As Illinois’ shelter-in-place order remains in effect and financial hardships swell, the Better Government Association has continued to receive dozens of questions from readers about what’s in place or being planned to provide help on property taxes.
The BGA first wrote about this topic earlier this month as part of its ongoing “What the Gov” series that aims to answer questions about the coronavirus pandemic. There’s been lots of important talk about rent relief, but many readers also want to know whether the government will provide any assistance for property owners.
“Do we get any property tax relief regarding covid19?” one reader asked us earlier this week. “We get reduced work hours.”
The answer is sort of, and it depends on where your property is located.
Since we last wrote about the topic, some county governments in the Chicago suburbs have moved forward on providing relief not on full property tax bills but on interest payments and penalties for those who don’t pay their tax bills on time. Others, including Cook County, have not, leaving residents wondering if their local leaders will do the same.
As of this week, officials in Kane, McHenry and Lake counties have discussed variations of plans to temporarily waive late fees or interest payments for the first installment property tax payments due in June.
Kane County officials voted unanimously to allow a 30-day waiver of late fees on first-installment payments and the McHenry County Board approved a 90-day grace period.
“The federal and state government are going to be the main drivers when it comes to relief, but McHenry County is going to actively pursue whatever measures it can to help,” McHenry County Board Chairman Jack Franks said in a news release.
It is important to note that neither the Kane nor the McHenry ordinance applies to residents who pay their property tax bills through escrow installments, which is the case for a large number of taxpayers in each county.
In Lake County, a board committee chose for now not to delay any property tax collection, saying some local government officials were concerned about their financial stability without the expected cash flow from first installment payments. But Paul Frank, chair of the Lake County Board’s financial & administrative committee, said he still may consider other undefined property tax assistance measures in the future, according to the Daily Herald.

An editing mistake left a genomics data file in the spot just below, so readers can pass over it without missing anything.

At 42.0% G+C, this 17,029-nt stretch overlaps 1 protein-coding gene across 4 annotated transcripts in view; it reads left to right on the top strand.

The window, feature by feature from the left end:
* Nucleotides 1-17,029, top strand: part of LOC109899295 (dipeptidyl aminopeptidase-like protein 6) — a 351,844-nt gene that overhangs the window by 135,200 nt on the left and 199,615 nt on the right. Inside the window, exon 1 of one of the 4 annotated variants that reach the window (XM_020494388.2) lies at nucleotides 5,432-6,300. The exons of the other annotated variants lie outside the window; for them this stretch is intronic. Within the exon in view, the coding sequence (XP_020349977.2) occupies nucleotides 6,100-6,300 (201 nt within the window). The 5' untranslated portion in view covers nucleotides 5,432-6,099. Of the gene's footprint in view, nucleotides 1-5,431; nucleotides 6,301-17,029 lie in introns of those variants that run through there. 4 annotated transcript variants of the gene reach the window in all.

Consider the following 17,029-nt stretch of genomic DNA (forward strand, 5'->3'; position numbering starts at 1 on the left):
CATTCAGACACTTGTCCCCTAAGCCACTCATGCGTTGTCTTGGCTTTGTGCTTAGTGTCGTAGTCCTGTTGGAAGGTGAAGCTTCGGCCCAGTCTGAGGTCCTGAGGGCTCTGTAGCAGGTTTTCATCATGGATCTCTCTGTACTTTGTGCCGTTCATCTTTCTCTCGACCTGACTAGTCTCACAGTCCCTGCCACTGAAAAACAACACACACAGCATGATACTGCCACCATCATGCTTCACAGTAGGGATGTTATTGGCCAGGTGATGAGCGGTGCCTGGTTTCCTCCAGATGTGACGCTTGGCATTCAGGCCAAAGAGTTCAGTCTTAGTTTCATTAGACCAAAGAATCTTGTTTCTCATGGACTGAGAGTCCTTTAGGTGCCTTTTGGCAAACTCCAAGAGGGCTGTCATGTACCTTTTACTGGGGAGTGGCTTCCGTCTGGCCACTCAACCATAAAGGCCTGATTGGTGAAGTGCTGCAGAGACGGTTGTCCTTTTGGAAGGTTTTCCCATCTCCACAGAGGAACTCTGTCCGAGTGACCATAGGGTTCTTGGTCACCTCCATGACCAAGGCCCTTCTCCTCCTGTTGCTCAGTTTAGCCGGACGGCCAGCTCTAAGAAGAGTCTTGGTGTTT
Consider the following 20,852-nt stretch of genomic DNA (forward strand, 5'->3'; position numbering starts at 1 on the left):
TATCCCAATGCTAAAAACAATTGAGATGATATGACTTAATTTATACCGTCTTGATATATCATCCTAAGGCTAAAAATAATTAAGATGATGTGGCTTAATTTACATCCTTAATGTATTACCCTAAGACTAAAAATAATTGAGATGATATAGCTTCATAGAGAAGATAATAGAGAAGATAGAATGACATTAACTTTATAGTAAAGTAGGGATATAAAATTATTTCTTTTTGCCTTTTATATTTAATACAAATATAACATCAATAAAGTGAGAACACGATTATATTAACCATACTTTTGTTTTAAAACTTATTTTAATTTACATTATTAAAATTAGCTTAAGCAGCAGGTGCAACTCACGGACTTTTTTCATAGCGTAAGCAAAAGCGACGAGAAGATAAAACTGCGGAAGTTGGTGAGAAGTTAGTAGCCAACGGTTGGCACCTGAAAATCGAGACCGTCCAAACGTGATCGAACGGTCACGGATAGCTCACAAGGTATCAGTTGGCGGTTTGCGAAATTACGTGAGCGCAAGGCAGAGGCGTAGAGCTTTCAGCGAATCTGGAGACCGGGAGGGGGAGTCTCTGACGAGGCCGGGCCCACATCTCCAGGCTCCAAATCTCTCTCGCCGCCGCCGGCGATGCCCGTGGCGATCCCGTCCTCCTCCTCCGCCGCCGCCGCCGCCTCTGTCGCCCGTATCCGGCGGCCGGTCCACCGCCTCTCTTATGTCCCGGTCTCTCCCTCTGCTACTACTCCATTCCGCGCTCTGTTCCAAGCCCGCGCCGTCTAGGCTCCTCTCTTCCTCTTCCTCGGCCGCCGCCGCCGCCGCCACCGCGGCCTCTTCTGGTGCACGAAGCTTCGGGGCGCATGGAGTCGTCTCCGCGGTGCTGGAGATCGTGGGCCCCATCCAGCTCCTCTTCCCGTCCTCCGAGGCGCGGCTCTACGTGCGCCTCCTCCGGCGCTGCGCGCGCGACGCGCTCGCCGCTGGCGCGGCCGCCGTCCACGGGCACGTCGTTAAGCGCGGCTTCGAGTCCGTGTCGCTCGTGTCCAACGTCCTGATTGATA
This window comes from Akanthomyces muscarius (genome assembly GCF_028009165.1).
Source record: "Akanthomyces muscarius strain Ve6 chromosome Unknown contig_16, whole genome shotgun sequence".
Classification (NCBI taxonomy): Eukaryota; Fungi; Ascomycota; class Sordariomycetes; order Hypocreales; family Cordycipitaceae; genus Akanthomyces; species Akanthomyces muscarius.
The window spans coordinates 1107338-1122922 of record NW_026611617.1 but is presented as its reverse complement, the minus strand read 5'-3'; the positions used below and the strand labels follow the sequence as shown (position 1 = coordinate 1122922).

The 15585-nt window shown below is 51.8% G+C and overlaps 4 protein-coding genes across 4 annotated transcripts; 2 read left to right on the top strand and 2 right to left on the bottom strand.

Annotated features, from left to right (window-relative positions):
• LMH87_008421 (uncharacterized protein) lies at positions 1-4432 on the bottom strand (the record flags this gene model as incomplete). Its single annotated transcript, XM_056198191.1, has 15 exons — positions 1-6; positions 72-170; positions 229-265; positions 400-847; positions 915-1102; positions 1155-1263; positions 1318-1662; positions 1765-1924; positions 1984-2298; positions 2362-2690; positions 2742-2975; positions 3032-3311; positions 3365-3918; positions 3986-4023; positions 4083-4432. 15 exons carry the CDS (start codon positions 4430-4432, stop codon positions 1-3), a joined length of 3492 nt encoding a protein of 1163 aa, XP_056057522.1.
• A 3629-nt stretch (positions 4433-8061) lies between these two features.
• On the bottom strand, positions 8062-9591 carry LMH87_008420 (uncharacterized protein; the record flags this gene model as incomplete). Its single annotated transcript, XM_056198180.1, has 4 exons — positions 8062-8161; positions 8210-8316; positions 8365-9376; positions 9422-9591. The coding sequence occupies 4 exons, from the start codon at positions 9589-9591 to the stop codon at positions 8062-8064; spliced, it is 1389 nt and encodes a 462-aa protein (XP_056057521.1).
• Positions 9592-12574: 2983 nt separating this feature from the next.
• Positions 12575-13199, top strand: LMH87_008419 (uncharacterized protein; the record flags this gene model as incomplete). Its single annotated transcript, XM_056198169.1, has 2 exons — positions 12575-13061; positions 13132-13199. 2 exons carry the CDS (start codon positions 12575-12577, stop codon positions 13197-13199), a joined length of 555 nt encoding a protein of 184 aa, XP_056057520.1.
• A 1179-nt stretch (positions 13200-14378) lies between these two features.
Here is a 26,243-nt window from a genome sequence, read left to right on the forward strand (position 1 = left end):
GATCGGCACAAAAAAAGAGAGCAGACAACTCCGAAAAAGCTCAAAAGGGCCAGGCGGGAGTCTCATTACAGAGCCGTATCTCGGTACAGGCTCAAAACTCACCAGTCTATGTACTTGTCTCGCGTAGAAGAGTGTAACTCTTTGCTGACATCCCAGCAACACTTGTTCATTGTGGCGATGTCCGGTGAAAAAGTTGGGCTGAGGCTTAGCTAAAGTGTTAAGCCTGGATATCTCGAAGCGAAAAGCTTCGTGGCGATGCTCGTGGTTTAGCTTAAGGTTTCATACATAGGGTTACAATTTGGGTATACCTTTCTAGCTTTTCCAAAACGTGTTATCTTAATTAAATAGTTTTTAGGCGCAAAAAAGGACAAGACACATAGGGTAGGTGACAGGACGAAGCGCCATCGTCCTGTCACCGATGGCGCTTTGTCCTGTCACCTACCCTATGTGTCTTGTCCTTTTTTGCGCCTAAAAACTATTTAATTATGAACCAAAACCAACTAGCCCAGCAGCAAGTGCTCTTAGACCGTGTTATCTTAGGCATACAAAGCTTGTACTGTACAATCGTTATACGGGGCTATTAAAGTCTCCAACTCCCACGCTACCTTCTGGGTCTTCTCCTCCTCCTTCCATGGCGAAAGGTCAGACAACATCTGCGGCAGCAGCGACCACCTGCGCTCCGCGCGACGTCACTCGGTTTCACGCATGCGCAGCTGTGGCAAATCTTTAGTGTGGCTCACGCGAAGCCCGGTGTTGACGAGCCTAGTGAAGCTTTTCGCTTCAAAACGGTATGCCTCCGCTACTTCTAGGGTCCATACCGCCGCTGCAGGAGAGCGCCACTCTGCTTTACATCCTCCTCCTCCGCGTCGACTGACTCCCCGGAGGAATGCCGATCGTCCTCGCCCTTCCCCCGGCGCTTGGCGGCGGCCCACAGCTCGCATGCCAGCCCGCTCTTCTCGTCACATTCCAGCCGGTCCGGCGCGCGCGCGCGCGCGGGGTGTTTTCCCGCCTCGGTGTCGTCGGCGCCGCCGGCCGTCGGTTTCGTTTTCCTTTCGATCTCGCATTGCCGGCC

DuPage County Treasurer Gwen Henry said the DuPage board next week will discuss provisions to aid taxpayers who can prove a financial hardship relating to the COVID-19 crisis.
Officials in Will and Cook counties have yet to tackle what to do.
One issue that keeps popping up is whether county elected officials have the legal authority to even make such a decision. Some pointed to an Illinois law that they say only allows for a waiver of late fees on property taxes when a natural disaster has been declared.
The same question came up in McHenry County, but officials had a different interpretation of the law. They noted the state statute grants county governments the authority to waive late fees once the governor or president makes a disaster declaration that includes the county in question, but did not specify that it needs to be a natural disaster to apply.
While the law also technically requires property owners to individually apply for help by showing proof of financial hardship to the county, McHenry County Civil Division Chief Norm Vinton said an economic hardship of this magnitude would be unrealistic to manage on a case-by-case basis and he is not concerned about legal challenges, according to the Northwest Herald.
Some readers have asked what the state’s responsibility is. “Is the Governor going to put a moratorium on paying property taxes?” one reader asked us. “He has a say!”
So far, Gov. J.B. Pritzker has punted that responsibility to the counties. Still, a few state lawmakers have said they plan to introduce legislation to mandate a 90-day statewide waiver of property tax late fees.
Whether that happens or not, though, remains unclear. The Illinois General Assembly’s current session is suspended due to the coronavirus crisis and it is unclear when lawmakers will be called back in.